Philippines: Rappler’s Maria Ressa and Rey Santos Jr found guilty of cyber libel

The drawn-out case against Maria Ressa and Rey Santos Jr has come to an end as the Manila court finds the two guilty of cyber libel charges, a verdict that could mean six years in prison. The International Federation of Journalists (IFJ) and its affiliate the National Union of Journalists of the Philippines (NUJP) express disdain at the Duterte administration who have made repeated attempts to criminalise journalism and undermine democracy in the Philippines.

Philippine journalist and chief executive officer of Rappler, Maria Ressa arrives at court in Manila on June 15, 2020. Credit: TED ALJIBE / AFP

Rappler’s chief executive officer and former Rappler writer Rey Santos Jr were convicted by judge Rainelda Estacio-Montesa in the Manila Regional Trial Court (RTC), sentencing Ressa and Santos to jail on June 15. The charges were filed by Wilfredo D Keng relating to a story published on the Rappler website in 2012 linking Keng to the impeachment of former chief justice Renato Corona. Although the court first heard the case in 2017, the National Bureau of Investigation dismissed the case because it was outside the statute of limitations. In 2018, the justice department made an exception, allowing the case to run.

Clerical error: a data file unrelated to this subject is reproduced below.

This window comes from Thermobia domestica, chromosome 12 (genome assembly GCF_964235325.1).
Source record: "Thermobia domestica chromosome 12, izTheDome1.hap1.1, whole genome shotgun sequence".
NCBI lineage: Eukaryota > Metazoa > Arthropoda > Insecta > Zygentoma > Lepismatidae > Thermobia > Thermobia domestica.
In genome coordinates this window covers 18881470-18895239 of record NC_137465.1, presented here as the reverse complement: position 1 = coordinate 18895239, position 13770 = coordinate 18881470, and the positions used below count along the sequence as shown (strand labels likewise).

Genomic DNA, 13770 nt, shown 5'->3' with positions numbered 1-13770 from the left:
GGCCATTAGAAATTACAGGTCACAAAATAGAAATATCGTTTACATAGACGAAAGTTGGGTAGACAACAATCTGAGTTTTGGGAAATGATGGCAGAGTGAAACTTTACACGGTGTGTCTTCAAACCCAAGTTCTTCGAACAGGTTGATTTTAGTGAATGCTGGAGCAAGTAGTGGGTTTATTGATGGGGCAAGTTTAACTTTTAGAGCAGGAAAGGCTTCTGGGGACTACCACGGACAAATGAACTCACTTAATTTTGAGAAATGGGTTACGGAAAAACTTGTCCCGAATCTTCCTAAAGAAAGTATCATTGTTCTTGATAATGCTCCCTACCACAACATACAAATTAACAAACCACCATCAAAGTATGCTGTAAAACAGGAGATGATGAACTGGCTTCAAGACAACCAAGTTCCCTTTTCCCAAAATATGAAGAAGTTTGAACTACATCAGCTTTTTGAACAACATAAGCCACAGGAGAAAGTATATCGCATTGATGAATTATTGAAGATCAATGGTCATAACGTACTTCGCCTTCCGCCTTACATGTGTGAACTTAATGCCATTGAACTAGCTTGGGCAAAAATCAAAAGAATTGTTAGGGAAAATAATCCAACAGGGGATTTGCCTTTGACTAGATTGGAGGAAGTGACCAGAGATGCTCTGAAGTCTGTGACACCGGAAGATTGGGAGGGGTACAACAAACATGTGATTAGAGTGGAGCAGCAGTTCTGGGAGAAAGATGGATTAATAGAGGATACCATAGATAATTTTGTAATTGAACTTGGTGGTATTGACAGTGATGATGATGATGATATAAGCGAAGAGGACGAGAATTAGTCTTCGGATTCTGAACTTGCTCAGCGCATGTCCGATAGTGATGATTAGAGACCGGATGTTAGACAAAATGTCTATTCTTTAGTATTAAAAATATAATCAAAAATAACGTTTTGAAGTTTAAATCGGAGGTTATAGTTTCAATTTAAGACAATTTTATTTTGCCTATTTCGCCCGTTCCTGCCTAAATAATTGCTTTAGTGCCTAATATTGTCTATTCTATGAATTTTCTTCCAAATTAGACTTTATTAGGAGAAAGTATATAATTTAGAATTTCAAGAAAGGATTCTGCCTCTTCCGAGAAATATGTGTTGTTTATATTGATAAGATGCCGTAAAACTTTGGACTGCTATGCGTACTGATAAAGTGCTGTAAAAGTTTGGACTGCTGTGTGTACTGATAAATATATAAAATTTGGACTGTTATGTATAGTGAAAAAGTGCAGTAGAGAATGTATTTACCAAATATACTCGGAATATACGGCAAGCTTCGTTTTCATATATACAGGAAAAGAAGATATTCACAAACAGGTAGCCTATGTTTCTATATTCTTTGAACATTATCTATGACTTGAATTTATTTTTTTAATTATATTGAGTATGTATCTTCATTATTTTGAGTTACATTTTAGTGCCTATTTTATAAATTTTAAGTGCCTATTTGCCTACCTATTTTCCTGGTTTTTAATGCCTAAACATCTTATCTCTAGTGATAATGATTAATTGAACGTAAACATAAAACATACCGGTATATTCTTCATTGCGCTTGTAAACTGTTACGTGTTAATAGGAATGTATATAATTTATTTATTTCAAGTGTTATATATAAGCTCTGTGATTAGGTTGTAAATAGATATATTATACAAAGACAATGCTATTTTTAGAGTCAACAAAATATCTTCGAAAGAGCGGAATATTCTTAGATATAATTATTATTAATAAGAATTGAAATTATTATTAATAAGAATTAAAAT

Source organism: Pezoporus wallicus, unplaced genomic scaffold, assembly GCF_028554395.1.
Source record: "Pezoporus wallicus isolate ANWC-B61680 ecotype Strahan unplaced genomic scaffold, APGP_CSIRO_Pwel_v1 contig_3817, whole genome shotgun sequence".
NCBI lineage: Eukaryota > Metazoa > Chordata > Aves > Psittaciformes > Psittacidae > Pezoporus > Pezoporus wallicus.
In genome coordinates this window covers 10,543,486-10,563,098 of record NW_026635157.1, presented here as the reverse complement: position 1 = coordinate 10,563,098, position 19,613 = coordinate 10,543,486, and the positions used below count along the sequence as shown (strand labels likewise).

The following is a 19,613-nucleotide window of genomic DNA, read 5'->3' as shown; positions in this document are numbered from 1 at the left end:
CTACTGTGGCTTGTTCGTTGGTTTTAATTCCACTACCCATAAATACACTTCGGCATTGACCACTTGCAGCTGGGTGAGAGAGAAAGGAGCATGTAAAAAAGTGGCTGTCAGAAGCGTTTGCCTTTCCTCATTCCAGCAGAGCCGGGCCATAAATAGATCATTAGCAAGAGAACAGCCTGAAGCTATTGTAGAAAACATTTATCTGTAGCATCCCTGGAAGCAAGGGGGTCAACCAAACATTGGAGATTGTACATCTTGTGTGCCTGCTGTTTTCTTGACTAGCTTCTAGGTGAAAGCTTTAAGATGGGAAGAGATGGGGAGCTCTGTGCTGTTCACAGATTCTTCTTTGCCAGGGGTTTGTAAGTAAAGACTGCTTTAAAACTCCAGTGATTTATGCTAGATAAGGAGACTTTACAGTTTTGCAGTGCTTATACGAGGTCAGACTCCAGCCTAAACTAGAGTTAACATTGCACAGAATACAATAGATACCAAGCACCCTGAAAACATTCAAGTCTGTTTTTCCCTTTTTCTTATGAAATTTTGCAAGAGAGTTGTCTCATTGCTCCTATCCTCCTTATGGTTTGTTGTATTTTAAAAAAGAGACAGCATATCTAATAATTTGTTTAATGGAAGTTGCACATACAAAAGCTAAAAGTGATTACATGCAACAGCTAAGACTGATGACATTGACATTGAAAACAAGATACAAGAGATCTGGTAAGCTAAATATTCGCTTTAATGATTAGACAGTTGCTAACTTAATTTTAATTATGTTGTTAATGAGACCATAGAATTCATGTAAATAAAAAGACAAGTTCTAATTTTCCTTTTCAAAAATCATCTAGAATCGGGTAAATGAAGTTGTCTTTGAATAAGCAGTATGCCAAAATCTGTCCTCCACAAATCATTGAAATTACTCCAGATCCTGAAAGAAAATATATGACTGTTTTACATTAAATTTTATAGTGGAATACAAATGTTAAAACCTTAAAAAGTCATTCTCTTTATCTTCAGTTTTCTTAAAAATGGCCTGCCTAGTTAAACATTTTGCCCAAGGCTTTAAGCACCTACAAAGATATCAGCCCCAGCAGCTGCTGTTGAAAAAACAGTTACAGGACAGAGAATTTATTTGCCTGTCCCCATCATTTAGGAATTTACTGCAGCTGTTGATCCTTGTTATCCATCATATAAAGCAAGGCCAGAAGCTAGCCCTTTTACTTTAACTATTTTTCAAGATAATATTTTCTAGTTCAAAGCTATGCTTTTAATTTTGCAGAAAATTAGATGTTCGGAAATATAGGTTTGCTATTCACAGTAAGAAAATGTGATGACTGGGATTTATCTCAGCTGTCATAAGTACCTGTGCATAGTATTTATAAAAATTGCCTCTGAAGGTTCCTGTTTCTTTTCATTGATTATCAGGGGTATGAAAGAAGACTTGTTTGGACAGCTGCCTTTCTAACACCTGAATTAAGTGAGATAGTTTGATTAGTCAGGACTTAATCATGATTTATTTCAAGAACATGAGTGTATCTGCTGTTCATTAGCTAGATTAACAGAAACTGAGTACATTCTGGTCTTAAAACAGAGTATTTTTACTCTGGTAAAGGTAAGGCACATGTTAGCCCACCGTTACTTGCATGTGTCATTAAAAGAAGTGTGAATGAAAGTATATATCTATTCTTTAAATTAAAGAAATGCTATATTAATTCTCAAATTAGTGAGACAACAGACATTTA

Both Ressa and Santos are entitled to post-conviction bail as the conviction is appealable to the Supreme Court. The court ordered the two to pay PHP 200,000 (US 3,977) in moral damages and an additional PHP 200,000 in exemplary damages. The court found Rappler to have no liability in the libel case.     

Ressa has faced repeated legal harassment from the Philippines government. Including the cyber-libel case, Ressa has 11 ongoing legal disputes, including another libel cases and two criminal cases alleging foreign ownership in Ressa’s companies and tax evasion. In 2018, Duterte’s government revoked the operating license of Rappler, suggesting the company was American owned. 

NUJPsaid: “This is a dark day not only for independent Philippine media but for all Filipinos. The verdict basically kills freedom of speech and of the press. But we will not be cowed. We will continue to stand our ground against all attempts to suppressour freedoms.”

The IFJ said: “The court’s judgement is a blow to democracy, journalism and freedom of expression around the world. The case against Ressa and Santos highlights the ongoing use of the rule of law by authoritarian governments to silence the media and hold politicians accountable. The Philippines must remember, democracy is held up by a fourth pillar, journalism; any attempt to prohibit freedom of expression undermines the democratic cohesion that once existed in the Philippines.” 

For further information contact IFJ Asia - Pacific on ifj@ifj-asia.org

The IFJ represents more than 600,000 journalists in 140 countries

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